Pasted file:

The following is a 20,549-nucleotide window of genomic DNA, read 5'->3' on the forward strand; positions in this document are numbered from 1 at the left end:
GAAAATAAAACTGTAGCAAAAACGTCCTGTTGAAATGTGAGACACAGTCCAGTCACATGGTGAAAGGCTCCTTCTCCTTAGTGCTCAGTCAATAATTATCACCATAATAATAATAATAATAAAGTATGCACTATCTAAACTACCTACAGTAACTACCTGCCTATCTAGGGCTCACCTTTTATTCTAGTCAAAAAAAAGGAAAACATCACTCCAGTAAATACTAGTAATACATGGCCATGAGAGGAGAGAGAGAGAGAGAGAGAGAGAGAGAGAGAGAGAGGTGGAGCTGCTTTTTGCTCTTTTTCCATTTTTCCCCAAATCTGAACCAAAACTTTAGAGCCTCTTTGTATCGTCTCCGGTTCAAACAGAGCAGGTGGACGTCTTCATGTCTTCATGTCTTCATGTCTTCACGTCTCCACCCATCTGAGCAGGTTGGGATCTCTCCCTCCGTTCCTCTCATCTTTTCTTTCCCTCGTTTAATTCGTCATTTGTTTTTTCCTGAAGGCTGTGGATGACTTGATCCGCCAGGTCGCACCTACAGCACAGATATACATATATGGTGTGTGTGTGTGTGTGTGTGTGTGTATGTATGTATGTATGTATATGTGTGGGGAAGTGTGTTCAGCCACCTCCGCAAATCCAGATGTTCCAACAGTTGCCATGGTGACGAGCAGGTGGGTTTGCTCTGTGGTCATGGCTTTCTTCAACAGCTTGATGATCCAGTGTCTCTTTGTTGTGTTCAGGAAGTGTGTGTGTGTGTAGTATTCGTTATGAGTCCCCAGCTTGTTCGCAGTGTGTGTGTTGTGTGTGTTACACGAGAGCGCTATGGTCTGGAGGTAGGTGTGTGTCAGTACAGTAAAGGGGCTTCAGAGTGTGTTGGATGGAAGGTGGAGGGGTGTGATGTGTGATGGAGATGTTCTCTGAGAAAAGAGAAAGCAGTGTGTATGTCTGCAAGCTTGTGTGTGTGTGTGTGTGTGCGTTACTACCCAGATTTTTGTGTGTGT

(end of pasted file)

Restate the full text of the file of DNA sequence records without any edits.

The following is a 20,549-nucleotide window of genomic DNA, read 5'->3' on the forward strand; positions in this document are numbered from 1 at the left end:
GAAAATAAAACTGTAGCAAAAACGTCCTGTTGAAATGTGAGACACAGTCCAGTCACATGGTGAAAGGCTCCTTCTCCTTAGTGCTCAGTCAATAATTATCACCATAATAATAATAATAATAAAGTATGCACTATCTAAACTACCTACAGTAACTACCTGCCTATCTAGGGCTCACCTTTTATTCTAGTCAAAAAAAAGGAAAACATCACTCCAGTAAATACTAGTAATACATGGCCATGAGAGGAGAGAGAGAGAGAGAGAGAGAGAGAGAGAGAGAGAGGTGGAGCTGCTTTTTGCTCTTTTTCCATTTTTCCCCAAATCTGAACCAAAACTTTAGAGCCTCTTTGTATCGTCTCCGGTTCAAACAGAGCAGGTGGACGTCTTCATGTCTTCATGTCTTCATGTCTTCACGTCTCCACCCATCTGAGCAGGTTGGGATCTCTCCCTCCGTTCCTCTCATCTTTTCTTTCCCTCGTTTAATTCGTCATTTGTTTTTTCCTGAAGGCTGTGGATGACTTGATCCGCCAGGTCGCACCTACAGCACAGATATACATATATGGTGTGTGTGTGTGTGTGTGTGTGTGTATGTATGTATGTATGTATATGTGTGGGGAAGTGTGTTCAGCCACCTCCGCAAATCCAGATGTTCCAACAGTTGCCATGGTGACGAGCAGGTGGGTTTGCTCTGTGGTCATGGCTTTCTTCAACAGCTTGATGATCCAGTGTCTCTTTGTTGTGTTCAGGAAGTGTGTGTGTGTGTAGTATTCGTTATGAGTCCCCAGCTTGTTCGCAGTGTGTGTGTTGTGTGTGTTACACGAGAGCGCTATGGTCTGGAGGTAGGTGTGTGTCAGTACAGTAAAGGGGCTTCAGAGTGTGTTGGATGGAAGGTGGAGGGGTGTGATGTGTGATGGAGATGTTCTCTGAGAAAAGAGAAAGCAGTGTGTATGTCTGCAAGCTTGTGTGTGTGTGTGTGTGTGCGTTACTACCCAGATTTTTGTGTGTGT